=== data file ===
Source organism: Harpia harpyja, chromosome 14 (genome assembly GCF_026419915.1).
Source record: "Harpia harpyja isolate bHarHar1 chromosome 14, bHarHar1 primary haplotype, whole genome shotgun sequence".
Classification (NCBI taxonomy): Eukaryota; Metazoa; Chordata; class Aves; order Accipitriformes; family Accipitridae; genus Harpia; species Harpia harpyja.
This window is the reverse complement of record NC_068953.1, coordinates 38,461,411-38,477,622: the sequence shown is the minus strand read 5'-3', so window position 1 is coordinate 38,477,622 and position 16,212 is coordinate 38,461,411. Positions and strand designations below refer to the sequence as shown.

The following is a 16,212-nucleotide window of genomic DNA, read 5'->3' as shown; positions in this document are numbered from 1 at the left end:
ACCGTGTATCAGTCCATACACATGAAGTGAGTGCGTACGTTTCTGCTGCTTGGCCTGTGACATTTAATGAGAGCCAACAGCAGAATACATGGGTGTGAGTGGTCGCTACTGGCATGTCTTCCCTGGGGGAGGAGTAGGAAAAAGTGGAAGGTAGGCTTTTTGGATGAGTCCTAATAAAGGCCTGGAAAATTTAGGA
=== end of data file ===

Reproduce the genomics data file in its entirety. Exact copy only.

Source organism: Harpia harpyja, chromosome 14 (genome assembly GCF_026419915.1).
Source record: "Harpia harpyja isolate bHarHar1 chromosome 14, bHarHar1 primary haplotype, whole genome shotgun sequence".
Classification (NCBI taxonomy): Eukaryota; Metazoa; Chordata; class Aves; order Accipitriformes; family Accipitridae; genus Harpia; species Harpia harpyja.
This window is the reverse complement of record NC_068953.1, coordinates 38,461,411-38,477,622: the sequence shown is the minus strand read 5'-3', so window position 1 is coordinate 38,477,622 and position 16,212 is coordinate 38,461,411. Positions and strand designations below refer to the sequence as shown.

The following is a 16,212-nucleotide window of genomic DNA, read 5'->3' as shown; positions in this document are numbered from 1 at the left end:
ACCGTGTATCAGTCCATACACATGAAGTGAGTGCGTACGTTTCTGCTGCTTGGCCTGTGACATTTAATGAGAGCCAACAGCAGAATACATGGGTGTGAGTGGTCGCTACTGGCATGTCTTCCCTGGGGGAGGAGTAGGAAAAAGTGGAAGGTAGGCTTTTTGGATGAGTCCTAATAAAGGCCTGGAAAATTTAGGA